“He’s the secret behind Green Tech and Paperless,” Gray said, naming the two companies that prosecutors say Beck invented to embezzle money from his employer.
Beck also said he paid Jordan in cash he accumulated and stored in a safe and at home, explaining why the GUA-related payments from Green Technology Services and Paperless Solutions never left his accounts. banking.
“I agree with you, it’s weird, but at the end of the day I got paid to do the job and the job was done,” Beck said of the cash payments he made. he said he performed.
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Beck admitted during cross-examination that he had no evidence of any work he did with Jerry Jordan. No laptop, skip reader, emails or files. Beck said it was because the business was running years ago and he didn’t keep it.
Beck argued that the fundamental flaw in the case is that FBI agents concluded that “Jerry” only referred to Jerry Luquire of Columbus – another activist of Beck’s Christian Coalition who died in 2014 – instead to believe there could have been another Jerry. Beck said he met Jordan after Luquire ran into Jordan at a restaurant and introduced him to Beck.
“Every statement that you take out of my mouth, you see it as a continuation of a lie, when it is a continuation of the truth,” Beck said. “If people believe you, I’ve been lying for five years.”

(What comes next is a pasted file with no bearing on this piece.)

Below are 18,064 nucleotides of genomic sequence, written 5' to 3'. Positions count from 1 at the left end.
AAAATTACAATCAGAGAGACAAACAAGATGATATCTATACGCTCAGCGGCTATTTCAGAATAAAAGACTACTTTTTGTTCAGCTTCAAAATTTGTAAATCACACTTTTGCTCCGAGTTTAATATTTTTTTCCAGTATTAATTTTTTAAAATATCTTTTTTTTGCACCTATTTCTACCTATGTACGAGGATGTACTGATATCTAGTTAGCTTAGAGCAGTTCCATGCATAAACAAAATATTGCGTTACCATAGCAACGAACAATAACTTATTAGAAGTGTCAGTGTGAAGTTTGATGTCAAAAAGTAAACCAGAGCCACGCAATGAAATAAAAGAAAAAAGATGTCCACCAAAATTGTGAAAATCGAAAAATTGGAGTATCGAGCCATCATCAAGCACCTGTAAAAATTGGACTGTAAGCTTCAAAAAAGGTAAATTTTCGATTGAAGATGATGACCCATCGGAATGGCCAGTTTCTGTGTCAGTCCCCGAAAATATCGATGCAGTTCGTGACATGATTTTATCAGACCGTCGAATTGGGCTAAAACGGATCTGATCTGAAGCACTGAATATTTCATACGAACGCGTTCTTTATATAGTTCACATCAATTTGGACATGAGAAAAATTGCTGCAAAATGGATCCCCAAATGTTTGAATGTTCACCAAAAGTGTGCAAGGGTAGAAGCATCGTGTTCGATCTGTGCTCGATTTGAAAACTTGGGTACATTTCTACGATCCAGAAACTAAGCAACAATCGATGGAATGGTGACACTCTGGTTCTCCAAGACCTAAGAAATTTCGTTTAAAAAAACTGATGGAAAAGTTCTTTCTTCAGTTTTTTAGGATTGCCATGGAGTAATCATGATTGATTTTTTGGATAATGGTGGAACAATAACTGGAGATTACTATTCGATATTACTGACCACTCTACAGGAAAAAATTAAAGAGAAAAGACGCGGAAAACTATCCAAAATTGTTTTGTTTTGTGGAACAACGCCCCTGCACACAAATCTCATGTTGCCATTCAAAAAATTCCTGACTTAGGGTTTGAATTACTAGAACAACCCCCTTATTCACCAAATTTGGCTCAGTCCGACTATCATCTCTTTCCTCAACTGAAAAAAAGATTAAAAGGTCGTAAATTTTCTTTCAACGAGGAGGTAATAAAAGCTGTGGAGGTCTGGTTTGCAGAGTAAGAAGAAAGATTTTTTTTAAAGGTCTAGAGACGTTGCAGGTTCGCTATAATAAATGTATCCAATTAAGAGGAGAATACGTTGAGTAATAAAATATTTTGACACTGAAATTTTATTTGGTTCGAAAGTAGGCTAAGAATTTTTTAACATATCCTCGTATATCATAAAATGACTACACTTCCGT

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Gray ultimately focused not on Beck’s supposed relationship with Jordan, but on the emails Beck wrote posing as Matt Barfield, the man who prepared the invoices for Green Technology Services, who has collected payments from GUA and a husband and wife set. entrepreneurs at GUA.
“We’re talking about whether you’re telling the truth,” Gray said, wondering why Beck wrote emails signing his name as “Matt,” with “Matt” even at one point, including Beck in the correspondence.
“It didn’t bother me because I was doing business on domain names that I owned and emails that I owned,” Beck said.
Gray explained to Beck why he never told GUA employees or some of his contractors that he had a financial interest in the job. Beck testified that he received more than 10% of the money paid by GUA, and in some cases much more.
“The financial arrangement was irrelevant to the job,” Beck said. “I have a lot of friends who I don’t discuss my financial arrangements with.”
SEE ALSO: Trial begins for suspended Georgia insurance commissioner
Beck said these friends turned on him and testified for the prosecution because they were intimidated by the federal investigation and jumped on the wrong conclusion.
“People do what people do when the federal government starts knocking on their door, and sometimes they put two and two together and get six,” Beck said.
Gray, during the hours of cross-examination, repeated to the jury: “I guess we’ll have to take your word for it.”
Beck became irritable at times during his testimony attacking the government, the FBI, saying that they were caught up in their own narrative and that they had not taken the matter far enough and that at one point he did. said: “The wheels came out of this investigation.” And at one point he looked at the prosecutor and said, “Mr. Gray, I don’t think you understand the insurance industry.” Gray replied, “I probably don’t think I’ll ever understand what you’re saying.”
Other testimonies are expected Thursday.
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The Associated Press contributed to this report